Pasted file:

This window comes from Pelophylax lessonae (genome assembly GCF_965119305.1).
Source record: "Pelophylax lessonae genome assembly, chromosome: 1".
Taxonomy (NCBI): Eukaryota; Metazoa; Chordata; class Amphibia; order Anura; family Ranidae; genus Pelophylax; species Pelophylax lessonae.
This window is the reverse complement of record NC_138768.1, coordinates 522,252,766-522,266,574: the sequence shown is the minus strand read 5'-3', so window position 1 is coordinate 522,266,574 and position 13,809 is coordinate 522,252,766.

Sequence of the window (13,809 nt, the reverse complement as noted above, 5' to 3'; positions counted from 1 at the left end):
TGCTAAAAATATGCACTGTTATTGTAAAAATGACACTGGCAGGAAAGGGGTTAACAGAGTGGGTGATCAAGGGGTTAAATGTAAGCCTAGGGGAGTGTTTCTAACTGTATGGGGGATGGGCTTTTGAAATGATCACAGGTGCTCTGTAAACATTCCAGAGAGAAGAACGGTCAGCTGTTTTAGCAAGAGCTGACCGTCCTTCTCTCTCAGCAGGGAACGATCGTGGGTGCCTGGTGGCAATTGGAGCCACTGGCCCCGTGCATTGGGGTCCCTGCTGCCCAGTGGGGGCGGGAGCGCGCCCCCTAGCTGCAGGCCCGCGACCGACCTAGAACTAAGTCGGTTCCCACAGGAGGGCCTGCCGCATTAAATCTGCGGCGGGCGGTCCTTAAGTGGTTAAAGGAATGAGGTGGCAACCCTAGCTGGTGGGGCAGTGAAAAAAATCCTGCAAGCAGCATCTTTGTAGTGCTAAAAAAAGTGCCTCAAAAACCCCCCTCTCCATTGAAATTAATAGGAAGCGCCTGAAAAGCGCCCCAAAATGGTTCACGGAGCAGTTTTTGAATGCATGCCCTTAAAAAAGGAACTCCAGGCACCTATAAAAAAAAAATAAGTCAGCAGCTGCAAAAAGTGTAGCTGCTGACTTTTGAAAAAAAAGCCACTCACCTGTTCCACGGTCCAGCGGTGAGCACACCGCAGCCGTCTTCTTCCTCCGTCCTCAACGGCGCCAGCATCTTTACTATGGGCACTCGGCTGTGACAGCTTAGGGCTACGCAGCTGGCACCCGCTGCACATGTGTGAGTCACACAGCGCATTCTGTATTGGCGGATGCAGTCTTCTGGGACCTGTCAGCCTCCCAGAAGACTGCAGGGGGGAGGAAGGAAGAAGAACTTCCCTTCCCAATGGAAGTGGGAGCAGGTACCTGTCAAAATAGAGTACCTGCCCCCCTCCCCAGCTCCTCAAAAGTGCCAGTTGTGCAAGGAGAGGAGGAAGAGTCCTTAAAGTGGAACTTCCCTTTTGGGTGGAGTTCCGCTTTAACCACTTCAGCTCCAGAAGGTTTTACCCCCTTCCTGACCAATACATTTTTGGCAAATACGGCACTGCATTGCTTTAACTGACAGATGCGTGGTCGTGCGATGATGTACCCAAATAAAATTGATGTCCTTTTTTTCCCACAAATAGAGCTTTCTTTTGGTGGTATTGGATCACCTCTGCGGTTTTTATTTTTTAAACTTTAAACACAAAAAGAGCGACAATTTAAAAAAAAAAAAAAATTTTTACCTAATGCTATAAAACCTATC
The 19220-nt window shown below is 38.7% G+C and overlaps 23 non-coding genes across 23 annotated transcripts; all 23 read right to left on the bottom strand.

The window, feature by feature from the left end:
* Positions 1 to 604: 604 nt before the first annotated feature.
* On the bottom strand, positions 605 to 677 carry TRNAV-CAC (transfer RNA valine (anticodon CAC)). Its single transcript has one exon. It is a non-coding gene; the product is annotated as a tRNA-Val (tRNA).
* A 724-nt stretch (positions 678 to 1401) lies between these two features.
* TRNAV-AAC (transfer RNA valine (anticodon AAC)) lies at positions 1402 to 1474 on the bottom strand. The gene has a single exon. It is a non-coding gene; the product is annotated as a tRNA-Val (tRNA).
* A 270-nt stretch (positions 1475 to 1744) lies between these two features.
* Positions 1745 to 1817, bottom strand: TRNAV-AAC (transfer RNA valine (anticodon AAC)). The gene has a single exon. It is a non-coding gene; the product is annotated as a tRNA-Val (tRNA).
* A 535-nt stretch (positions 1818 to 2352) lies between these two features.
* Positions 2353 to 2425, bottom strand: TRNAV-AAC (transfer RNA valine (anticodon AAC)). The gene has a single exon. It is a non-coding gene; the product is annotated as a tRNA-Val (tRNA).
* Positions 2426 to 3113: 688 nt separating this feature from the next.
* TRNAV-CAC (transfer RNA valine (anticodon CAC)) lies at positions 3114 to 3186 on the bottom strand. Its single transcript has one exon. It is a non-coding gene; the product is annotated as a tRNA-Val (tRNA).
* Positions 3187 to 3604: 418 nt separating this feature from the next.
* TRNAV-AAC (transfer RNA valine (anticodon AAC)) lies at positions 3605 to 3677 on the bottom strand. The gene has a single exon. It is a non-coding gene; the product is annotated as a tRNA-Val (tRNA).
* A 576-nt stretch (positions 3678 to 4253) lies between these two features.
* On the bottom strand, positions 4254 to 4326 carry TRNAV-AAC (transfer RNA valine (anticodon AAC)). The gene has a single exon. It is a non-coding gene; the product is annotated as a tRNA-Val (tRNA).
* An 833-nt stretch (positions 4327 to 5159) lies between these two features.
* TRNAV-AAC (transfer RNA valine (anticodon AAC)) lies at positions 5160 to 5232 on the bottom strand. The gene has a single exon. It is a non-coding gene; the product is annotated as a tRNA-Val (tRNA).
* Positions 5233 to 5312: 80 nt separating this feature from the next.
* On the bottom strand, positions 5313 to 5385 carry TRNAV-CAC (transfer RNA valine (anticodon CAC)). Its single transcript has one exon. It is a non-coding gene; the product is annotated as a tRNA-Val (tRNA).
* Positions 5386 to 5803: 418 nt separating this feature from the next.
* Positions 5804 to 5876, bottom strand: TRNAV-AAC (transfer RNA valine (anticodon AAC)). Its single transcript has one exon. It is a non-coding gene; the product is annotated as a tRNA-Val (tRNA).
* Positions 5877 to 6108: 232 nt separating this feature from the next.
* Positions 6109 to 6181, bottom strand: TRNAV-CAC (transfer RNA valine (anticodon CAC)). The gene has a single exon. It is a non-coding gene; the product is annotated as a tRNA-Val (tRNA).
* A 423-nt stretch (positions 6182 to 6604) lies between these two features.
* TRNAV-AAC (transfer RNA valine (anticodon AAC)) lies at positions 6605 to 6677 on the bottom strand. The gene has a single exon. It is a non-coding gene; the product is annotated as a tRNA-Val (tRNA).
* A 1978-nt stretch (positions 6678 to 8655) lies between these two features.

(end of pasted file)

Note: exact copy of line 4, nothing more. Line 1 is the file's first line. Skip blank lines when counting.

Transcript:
This window is the reverse complement of record NC_138768.1, coordinates 522,252,766-522,266,574: the sequence shown is the minus strand read 5'-3', so window position 1 is coordinate 522,266,574 and position 13,809 is coordinate 522,252,766.